- Movie Rating -

Keanu (2016)

| May 1, 2016

Keanu might very well be the cutest violent action comedy that I’ve ever seen.  Seriously, it’s adorable.  It features a kitten that draws the “awwwww” from the audience every time it mews, but it’s surrounded by violence at every turn.  There’s a moment in this movie when we see a severed hand in the foreground and the kitten softly runs past just a few feet away.  This is the first movie I’ve ever seen where the reaction from the audience went from “Ug!” to “Awww” in a span of about three seconds.  I think that’s progress.

Yet, that belies the bigger point.  Is Key and Peele’s first feature film funny?  Yes, I laughed quite a bit actually.  Is it a comedy classic?  No, but for their big break this isn’t bad.  The creativity that the duo displayed on their TV show is present here as they move between different voices and personas and physical styles of comedy.  This isn’t a cash grab.  They want to make you laugh.

The story is simplicity itself.  The boys play Clarence and Rell, cousins whose personalities and lifestyles are far more Caucasian then they probably even realize.  Clarence has way too much love for the musical styling’s of George Michael and Rell is a stoner and movie-nut whose apartment is a love letter to Hollywood action pictures like Heat and New Jack City.  Currently, he’s marinating in a stew of misery and heartache after his girlfriend walked out on him.  He spends his empty days pining for her when he isn’t cozying up with his bong.

Suddenly to his lonely doorstep comes an adorable gray tabby that gives Rell’s life purpose again.  His grief is replaced by a fully-charged obsessed with the cat, whom he names Keanu.  He takes pictures for a personal calendar, posing him in scenes from The Shining, Point Break and A Nightmare on Elm Street (you’ll want one these calendars, trust me.)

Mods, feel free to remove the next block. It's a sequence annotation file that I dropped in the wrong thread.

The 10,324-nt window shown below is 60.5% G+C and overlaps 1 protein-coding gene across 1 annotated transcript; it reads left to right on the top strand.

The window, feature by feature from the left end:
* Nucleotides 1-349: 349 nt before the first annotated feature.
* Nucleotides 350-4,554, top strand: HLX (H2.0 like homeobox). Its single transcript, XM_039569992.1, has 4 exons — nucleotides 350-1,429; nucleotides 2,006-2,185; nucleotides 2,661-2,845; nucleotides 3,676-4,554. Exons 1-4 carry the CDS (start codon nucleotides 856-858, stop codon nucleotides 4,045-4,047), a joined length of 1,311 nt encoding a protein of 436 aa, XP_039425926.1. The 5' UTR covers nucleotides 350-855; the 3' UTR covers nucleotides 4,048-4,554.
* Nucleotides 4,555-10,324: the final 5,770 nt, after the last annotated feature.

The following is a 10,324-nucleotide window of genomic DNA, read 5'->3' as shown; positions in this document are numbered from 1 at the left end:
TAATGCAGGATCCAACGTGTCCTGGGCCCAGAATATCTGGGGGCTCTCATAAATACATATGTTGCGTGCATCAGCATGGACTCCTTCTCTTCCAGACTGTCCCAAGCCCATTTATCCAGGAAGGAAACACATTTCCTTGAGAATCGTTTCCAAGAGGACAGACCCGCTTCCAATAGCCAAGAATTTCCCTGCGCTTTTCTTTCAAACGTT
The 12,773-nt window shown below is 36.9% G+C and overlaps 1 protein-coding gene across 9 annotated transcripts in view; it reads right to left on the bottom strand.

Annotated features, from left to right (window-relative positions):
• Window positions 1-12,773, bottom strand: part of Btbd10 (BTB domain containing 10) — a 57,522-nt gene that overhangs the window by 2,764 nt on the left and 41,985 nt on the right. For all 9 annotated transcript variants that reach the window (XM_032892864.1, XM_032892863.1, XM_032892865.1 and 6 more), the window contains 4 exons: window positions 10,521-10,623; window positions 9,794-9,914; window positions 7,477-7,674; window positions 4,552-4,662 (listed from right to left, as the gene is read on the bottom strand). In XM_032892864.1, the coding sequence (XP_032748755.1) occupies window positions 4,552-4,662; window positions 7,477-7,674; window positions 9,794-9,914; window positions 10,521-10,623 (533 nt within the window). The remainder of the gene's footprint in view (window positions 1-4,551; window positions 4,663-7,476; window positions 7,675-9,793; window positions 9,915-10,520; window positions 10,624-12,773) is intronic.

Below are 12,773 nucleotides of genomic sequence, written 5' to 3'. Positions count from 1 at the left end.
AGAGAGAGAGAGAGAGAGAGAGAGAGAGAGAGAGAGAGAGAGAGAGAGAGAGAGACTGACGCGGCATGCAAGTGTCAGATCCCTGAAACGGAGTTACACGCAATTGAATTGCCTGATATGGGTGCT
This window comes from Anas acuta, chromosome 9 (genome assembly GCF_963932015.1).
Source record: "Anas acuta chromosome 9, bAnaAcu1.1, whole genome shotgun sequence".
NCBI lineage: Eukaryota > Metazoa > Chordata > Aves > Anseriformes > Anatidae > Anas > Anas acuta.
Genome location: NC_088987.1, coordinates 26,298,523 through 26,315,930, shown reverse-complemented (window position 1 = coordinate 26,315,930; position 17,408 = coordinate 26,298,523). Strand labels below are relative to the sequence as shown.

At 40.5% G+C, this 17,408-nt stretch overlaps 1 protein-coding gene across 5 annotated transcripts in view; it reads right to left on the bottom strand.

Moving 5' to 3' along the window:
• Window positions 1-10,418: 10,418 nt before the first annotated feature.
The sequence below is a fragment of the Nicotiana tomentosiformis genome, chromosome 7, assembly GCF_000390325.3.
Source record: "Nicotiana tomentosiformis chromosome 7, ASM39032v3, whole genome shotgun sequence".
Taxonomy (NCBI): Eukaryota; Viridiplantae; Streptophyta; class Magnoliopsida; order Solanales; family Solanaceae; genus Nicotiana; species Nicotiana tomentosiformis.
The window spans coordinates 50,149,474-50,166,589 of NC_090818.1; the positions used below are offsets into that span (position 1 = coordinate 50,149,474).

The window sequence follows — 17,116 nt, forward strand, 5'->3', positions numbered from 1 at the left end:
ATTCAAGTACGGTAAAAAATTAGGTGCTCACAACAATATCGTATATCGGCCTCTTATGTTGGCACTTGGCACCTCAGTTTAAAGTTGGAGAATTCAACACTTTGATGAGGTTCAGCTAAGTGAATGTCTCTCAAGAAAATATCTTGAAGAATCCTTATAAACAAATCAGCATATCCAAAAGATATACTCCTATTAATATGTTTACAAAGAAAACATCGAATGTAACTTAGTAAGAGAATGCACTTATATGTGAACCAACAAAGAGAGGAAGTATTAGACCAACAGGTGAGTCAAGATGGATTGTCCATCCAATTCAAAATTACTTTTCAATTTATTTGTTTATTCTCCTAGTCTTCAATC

What Rell doesn’t know is that Keanu has just walked away from a violent shootout in Allentown at the hands of two vicious gangsters known as The Allentown Brothers (also played by Key and Peele).  Rell’s happiness is short-lived when he comes home to find a gang called The Blips (so named because they weren’t good enough for the Bloods or the Crips) have broken into his house, ransacked the place and stolen his new furry friend.  So, the two suburban squares navigate into the gangsta underground to get him back.  Their advantage is that the local gangsters mistake them for the vicious Allentown Brothers and greet them with a measure of respect even when it is revealed the Clarence’s jam is George Michael’s “Father Figure.”

Much more about the movie I shouldn’t say.  Actually, much more about the movie I can’t say.  You have to be there.  The movie is more or less a series of funny fish-out-of-water gags as the boys find themselves in one mess after another and escape because the gangster are either stupid, blind, ignorant or all three.  The movie is wall-to-wall with relentless pop culture references and digs on black identity and obsession with popcorn movies (their obsession with Liam Neeson is a holdover from their show).

The smart thing here was not to focus on the cat but on the obsessive search for the cat, which leaves us a lot of time with these two guys.  The joy of Key and Peele is that they have boundless chemistry and they’ve made the wise decision not to spend too much time on dramatic elements.  Some of the comic bits don’t work but what is refreshing is they many more do work, including a Tarantino-style scene at the home of a famous actress and a drug trip that brings Clarence closer to the essence of Keanu then he might have expected.  Of the jokes, I must be vague.  There are revelations here that are truly inspired.

Is it a perfect movie?  No.  It’s probably a bit too long and meanders once too often.  But Keanu is a fun ride.  The motivation is solid.  When you see the hard look in Rell’s eyes when he realizes what he must do to get Keanu back, every pet owner knows that he or she would do the same thing.  We care about this little guy.  Sure there are dead bodies everywhere, but we want to see the cat get to back where he belongs.  That’s what’s important.  Human life can wait.

About the Author:

Jerry Roberts is a film critic and operator of two websites, Armchair Cinema and Armchair Oscars.
(2016) View IMDB Filed in: Comedy